My teachers were extremely knowledgeable in computer science and had a passion for teaching. My class size was small, about 20 other girls, and we all had little to no experience coding before. I learned terms that started to make topics from my first computer science class make more sense (“Oh that’s a terminal…” and “Oh! Integer is a data type!”). I learned more than I could ever have dreamed in a mere 2 weeks, and I gained self-confidence. It was inspiring to be surrounded by other young women interested in tech. The environment the teachers and teaching assistants fostered was supportive, collaborative, and fun. People were talking, laughing, and asking questions; it was completely different from what I had experienced when I was 13. Errors weren’t scary anymore; I was no longer feeling overwhelmed when I got stuck. My experience coding became more interactive and social. We were pair programming and working together to solve problems. I started to think… “Wait… I can actually do this.”.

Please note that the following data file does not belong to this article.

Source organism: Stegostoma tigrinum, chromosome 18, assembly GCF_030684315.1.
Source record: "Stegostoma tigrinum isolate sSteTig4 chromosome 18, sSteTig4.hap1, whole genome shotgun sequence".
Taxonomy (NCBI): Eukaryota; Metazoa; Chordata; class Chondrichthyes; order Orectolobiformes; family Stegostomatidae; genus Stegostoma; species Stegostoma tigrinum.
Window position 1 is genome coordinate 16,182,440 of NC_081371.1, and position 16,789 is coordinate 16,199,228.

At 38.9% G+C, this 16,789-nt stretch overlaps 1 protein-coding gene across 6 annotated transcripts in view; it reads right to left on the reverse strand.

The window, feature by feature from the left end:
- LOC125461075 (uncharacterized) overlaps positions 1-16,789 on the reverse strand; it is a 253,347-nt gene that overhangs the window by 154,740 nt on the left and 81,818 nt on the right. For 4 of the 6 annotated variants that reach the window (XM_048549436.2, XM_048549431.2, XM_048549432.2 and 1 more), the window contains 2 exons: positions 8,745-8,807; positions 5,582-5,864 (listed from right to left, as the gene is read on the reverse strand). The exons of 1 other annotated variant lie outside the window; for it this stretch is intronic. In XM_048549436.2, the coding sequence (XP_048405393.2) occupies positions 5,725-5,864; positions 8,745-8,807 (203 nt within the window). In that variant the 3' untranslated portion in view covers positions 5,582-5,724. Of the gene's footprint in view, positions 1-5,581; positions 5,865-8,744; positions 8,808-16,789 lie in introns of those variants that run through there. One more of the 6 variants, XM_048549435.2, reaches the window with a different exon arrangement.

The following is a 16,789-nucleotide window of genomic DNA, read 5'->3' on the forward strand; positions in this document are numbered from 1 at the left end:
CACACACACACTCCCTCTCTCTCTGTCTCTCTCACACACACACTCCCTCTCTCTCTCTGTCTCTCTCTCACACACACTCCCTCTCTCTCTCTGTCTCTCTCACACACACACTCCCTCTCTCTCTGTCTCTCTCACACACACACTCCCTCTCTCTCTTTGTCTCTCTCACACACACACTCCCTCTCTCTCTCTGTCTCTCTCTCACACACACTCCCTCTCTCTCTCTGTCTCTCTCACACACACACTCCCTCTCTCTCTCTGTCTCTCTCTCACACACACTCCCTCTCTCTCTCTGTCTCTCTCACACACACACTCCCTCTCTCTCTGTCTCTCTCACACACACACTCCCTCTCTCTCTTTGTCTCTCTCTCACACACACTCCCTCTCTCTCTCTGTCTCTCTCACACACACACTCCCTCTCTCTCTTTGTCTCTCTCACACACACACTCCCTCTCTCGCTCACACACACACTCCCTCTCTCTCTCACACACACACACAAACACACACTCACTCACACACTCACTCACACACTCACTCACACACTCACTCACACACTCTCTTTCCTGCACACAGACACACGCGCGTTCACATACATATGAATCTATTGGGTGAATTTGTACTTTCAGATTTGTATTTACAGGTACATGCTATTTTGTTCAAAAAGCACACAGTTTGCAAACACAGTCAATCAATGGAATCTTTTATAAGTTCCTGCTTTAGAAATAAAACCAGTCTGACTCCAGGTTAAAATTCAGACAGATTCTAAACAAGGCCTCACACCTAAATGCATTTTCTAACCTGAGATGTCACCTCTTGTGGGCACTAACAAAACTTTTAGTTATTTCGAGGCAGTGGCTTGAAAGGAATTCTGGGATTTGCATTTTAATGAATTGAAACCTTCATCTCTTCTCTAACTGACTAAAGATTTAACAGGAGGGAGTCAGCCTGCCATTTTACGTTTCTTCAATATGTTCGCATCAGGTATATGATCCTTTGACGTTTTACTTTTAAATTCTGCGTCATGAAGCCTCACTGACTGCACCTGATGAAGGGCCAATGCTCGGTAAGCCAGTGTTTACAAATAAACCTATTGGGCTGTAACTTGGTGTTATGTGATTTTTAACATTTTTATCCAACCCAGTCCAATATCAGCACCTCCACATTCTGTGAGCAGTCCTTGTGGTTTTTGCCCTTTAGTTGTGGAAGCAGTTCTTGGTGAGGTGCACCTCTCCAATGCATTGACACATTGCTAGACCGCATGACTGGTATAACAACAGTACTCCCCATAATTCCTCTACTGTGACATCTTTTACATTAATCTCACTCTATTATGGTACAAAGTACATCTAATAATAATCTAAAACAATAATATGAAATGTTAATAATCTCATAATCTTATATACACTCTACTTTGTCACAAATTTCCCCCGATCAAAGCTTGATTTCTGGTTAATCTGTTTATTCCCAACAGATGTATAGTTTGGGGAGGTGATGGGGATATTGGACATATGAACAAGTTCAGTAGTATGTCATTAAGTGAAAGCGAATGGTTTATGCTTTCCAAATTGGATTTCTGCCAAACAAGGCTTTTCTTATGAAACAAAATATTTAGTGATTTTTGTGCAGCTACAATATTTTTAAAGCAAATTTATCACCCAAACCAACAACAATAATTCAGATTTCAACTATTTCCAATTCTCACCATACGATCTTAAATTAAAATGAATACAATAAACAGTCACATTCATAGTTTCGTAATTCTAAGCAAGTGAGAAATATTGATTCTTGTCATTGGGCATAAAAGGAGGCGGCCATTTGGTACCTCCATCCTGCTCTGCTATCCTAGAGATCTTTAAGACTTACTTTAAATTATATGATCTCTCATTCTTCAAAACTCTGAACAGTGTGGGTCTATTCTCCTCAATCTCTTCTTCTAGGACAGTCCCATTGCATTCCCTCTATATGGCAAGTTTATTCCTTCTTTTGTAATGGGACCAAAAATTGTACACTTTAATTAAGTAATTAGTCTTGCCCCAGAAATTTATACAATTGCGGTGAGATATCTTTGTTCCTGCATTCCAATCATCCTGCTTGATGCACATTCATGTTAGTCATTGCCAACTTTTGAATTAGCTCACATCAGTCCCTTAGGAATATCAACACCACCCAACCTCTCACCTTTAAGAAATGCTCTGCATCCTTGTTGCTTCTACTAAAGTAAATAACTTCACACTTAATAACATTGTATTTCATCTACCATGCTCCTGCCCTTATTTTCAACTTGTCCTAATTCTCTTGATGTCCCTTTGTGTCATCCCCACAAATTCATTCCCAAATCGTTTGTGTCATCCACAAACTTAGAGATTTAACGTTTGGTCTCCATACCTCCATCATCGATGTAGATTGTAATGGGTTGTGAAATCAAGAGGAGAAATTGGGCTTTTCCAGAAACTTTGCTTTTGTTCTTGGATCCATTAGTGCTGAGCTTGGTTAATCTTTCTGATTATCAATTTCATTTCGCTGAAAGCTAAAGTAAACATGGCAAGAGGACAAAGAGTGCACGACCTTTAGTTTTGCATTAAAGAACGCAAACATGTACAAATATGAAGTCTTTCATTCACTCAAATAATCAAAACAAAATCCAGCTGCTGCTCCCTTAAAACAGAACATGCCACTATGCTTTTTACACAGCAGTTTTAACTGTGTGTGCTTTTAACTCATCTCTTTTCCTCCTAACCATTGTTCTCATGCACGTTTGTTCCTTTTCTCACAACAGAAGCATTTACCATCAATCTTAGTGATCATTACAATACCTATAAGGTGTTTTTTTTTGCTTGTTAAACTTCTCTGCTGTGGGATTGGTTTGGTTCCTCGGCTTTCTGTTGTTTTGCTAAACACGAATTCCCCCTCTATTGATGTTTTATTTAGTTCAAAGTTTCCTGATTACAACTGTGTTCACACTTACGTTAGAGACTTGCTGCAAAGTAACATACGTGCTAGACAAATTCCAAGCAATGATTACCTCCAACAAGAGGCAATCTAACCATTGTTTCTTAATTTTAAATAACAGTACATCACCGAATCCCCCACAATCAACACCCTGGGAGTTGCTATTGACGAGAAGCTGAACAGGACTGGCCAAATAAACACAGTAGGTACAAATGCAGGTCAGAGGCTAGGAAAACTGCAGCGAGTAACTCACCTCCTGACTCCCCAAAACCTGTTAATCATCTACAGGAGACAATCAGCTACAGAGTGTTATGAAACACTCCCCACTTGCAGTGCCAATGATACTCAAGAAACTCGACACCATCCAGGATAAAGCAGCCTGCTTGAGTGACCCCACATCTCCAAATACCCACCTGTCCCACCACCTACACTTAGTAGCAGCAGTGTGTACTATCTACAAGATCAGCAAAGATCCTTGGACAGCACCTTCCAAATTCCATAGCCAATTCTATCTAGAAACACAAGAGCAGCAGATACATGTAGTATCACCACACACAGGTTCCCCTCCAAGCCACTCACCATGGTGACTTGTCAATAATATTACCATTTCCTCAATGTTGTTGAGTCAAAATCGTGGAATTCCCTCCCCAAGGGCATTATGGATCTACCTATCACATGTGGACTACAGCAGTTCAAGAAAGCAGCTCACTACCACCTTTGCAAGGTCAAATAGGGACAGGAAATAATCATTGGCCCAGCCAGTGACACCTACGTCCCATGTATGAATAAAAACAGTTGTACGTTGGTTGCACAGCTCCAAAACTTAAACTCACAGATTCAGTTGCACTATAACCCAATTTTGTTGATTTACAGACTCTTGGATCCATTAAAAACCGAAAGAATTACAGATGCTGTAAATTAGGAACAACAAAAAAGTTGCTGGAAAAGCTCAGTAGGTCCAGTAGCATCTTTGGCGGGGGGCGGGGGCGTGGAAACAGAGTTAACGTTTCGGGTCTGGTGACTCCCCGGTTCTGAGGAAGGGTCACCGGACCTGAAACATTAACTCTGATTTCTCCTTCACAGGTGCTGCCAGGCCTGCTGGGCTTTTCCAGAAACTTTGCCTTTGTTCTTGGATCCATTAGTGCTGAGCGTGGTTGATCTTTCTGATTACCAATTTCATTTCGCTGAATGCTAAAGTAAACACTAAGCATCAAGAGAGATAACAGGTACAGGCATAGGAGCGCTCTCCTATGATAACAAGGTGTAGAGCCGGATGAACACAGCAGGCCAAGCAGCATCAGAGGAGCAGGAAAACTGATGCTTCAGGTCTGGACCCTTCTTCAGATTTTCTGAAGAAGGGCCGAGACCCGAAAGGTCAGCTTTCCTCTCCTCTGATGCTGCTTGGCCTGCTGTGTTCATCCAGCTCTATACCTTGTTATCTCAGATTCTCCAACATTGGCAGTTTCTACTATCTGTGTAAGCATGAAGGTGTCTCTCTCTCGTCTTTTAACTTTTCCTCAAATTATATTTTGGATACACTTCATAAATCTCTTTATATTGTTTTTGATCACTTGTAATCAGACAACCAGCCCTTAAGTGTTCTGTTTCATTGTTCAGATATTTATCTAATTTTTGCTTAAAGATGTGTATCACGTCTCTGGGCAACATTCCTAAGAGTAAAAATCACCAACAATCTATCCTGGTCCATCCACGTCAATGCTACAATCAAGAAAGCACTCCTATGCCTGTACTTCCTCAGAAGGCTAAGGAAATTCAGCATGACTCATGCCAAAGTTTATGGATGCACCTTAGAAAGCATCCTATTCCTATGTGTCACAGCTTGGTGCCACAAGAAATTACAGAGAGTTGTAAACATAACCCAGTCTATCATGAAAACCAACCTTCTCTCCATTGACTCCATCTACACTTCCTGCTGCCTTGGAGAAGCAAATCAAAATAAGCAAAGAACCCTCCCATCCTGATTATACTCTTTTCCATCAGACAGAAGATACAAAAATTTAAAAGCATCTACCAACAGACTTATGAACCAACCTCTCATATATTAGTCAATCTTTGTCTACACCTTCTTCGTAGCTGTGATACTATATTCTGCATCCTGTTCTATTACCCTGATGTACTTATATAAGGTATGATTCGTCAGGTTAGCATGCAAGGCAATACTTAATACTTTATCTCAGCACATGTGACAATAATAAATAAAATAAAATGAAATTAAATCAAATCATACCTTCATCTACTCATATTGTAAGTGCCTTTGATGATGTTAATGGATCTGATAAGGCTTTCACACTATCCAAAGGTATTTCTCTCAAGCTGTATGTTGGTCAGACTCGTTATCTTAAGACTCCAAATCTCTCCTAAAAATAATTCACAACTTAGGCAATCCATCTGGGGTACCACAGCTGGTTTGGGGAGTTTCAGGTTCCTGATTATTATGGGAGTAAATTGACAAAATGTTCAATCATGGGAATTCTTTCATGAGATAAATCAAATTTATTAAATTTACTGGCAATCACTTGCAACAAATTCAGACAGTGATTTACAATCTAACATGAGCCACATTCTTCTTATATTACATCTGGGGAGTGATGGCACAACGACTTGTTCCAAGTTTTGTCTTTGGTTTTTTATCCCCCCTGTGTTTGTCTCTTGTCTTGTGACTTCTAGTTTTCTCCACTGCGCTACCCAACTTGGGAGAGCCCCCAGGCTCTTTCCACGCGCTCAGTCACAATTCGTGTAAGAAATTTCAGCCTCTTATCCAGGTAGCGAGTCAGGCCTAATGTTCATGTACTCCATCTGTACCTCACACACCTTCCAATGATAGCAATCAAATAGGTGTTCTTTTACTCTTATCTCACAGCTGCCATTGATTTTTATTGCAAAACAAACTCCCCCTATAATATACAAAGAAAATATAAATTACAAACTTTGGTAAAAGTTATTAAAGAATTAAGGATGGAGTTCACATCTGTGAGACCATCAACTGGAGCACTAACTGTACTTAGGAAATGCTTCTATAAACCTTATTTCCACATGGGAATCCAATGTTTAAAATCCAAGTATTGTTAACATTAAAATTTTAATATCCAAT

My experience that summer pushed me into taking AP Computer Science my senior year of high school and applying for college with the major Computer Science. My first two computer science classes were almost complete opposites, and my first experience almost pushed me away from pursuing computer science completely. If it wasn’t for my older sister who encouraged me to reach for that summer opportunity, I don’t know if I would be studying computer science in college today.